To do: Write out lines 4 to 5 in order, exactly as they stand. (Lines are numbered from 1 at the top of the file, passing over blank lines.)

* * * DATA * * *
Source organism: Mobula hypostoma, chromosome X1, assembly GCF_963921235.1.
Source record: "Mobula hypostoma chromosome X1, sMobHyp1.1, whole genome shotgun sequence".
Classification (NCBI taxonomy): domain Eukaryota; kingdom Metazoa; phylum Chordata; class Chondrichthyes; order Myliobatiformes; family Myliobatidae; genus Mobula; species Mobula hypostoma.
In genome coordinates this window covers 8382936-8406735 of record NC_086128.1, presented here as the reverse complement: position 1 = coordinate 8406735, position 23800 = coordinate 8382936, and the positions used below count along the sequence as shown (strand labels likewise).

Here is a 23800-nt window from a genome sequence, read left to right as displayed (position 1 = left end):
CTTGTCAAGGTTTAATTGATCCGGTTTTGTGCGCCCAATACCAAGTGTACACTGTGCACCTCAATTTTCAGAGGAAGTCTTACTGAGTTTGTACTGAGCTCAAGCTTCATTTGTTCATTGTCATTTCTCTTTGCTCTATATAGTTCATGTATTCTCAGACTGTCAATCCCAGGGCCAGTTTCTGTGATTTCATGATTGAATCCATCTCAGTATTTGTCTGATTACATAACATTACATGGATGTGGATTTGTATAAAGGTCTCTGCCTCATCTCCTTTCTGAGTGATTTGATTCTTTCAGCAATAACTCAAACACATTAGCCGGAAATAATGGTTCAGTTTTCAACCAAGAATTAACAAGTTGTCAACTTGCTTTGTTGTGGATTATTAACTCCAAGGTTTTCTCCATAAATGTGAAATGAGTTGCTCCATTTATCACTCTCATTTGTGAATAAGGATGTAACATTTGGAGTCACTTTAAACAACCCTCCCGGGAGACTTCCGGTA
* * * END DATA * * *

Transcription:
In genome coordinates this window covers 8382936-8406735 of record NC_086128.1, presented here as the reverse complement: position 1 = coordinate 8406735, position 23800 = coordinate 8382936, and the positions used below count along the sequence as shown (strand labels likewise).

Here is a 23800-nt window from a genome sequence, read left to right as displayed (position 1 = left end):